Rose Room, Portland City Hall
1221 SW 4th Ave, Portland, OR 97204
 
Council Action to Adopt Budget
June 7, 2018, 2:00pm
Council Chambers, Portland City Hall
1221 SW 4th Ave, Portland, OR 97204

NPB: Starting Point for “March for Our Lives PDX”

March for Our Lives PDX

The North Park Blocks is proud to serve as the staging area for the “March for Our Lives PDX” Event Facebook Page

On Saturday March 24, student organizers from Portland-area middle schools, high schools, colleges, and universities will lead March for Our Lives PDX. Thousands of Portlanders will join more than 500 worldwide events to demand an end to gun violence in our schools and communities.

Supporters will gather at the North Park Blocks at 10:00 a.m. and march to Pioneer Courthouse Square from 10:30 to noon. The Grammy-winning band and Portland-based band, “Portugal. The Man”, will perform a concert in the Square beginning at noon. The event is expected to wrap up by 2 pm.

Event organizers have worked with the police and proper authorities and have permits for the march and gathering at the Square. As of today, 7000 people are signed up to attend.

Marchers are encouraged to use public transportation,  expect downtown to be very busy on Saturday.

March for Our Lives Press Release

March for Our Lives Route

PDX Winter Light Festival Coming to North Park Blocks

North Park Blocks is proud to host the 2018 Winter Light Festival. (Feb 1-3) Visitors will see installations at Froelick Gallery, WeWork, RACC, Elizabeth Leach Gallery, Blackfish Gallery, PDX Contemporary, PNCA and The Society Hotel. More about installations around North Park Blocks: Hub C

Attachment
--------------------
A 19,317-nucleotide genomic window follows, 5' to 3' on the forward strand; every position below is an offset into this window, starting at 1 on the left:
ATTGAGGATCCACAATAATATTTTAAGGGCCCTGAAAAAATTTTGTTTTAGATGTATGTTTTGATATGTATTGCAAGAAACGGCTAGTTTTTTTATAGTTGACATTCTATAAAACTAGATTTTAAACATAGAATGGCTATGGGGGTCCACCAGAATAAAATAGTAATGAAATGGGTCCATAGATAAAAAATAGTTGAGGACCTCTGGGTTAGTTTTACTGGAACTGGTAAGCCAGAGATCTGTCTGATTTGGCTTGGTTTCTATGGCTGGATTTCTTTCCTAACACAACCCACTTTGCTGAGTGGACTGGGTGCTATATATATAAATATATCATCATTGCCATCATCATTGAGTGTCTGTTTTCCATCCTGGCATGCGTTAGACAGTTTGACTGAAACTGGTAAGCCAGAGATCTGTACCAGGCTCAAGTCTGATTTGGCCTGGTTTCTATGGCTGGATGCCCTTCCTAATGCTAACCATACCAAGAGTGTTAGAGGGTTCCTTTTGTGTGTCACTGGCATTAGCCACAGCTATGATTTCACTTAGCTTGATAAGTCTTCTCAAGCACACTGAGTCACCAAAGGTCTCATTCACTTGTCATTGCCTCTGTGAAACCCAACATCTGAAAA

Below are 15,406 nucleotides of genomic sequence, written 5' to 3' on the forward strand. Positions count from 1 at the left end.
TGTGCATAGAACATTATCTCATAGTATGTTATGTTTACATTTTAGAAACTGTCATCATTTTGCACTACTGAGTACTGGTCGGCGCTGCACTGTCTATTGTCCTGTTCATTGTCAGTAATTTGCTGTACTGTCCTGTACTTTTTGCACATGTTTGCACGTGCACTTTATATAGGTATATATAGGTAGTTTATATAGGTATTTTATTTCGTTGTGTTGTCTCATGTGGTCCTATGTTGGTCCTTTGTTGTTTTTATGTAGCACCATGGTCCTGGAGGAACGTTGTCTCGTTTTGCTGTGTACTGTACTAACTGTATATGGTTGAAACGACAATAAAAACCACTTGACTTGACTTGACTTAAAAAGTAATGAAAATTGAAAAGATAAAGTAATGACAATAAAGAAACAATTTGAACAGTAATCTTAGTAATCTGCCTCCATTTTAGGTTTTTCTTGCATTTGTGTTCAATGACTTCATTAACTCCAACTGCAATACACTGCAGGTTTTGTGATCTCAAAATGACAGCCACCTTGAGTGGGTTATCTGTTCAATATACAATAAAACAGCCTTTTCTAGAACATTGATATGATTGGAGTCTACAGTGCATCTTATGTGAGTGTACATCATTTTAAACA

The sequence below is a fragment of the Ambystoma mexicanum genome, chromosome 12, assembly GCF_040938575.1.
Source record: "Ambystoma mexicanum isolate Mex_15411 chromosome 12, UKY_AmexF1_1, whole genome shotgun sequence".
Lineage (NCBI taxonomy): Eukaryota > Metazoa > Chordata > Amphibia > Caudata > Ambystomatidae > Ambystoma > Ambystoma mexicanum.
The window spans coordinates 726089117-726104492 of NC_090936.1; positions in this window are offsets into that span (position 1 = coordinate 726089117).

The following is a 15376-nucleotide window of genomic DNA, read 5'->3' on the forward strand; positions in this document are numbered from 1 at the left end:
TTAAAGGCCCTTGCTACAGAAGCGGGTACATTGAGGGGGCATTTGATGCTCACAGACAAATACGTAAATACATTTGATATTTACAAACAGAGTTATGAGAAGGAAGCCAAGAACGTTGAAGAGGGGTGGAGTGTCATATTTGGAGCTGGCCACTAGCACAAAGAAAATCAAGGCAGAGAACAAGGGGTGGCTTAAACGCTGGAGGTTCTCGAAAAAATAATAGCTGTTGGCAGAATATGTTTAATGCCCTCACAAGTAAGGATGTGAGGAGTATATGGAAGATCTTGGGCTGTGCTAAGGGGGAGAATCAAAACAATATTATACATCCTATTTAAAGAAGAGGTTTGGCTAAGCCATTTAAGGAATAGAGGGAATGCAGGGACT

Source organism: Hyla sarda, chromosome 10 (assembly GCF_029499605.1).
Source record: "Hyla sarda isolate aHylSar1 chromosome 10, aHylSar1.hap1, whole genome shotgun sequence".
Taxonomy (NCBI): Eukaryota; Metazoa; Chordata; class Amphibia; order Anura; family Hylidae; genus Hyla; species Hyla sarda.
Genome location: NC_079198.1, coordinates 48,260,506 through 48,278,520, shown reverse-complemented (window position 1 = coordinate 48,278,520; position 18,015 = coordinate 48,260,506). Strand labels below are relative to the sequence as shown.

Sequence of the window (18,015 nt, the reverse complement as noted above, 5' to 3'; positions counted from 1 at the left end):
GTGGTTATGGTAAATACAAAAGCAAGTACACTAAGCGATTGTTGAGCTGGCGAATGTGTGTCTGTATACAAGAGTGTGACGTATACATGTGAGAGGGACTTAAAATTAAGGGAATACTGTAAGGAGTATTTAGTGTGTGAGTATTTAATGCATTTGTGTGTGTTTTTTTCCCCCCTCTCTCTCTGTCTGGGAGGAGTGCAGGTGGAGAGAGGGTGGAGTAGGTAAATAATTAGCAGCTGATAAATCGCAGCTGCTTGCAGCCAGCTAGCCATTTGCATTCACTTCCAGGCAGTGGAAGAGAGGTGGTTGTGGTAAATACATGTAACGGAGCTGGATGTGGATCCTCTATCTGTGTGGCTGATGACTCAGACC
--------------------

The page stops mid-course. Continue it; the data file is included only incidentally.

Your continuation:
“Lumascope” by 2.ink Studio photo by Amy Sakuri

This year, we are honored to present more than 100 artists and organizations from all across the Cascadian region. The 2018 festival is truly citywide, with Festival Hubs and Affiliate Locations showcasing illuminated art installations, vibrant performances, and stunning kinetic fire sculptures throughout Portland.

As always, we are fully committed to keeping the Portland Winter Light Festival family-friendly, free to attend, and open to everyone. So bundle up and celebrate the power of light and community with us!

Why During The Winter?

Inspired by light festivals around the globe, the Portland Winter Light Festival, a Willamette Light Brigade event, aims to counteract the city’s tendency to hibernate during the winter. The festival brightens up the winter skyline and brings warmth to the outdoors with dazzling displays of light, color, and imagination. Bundle up and celebrate with us!

Free, All Ages Event!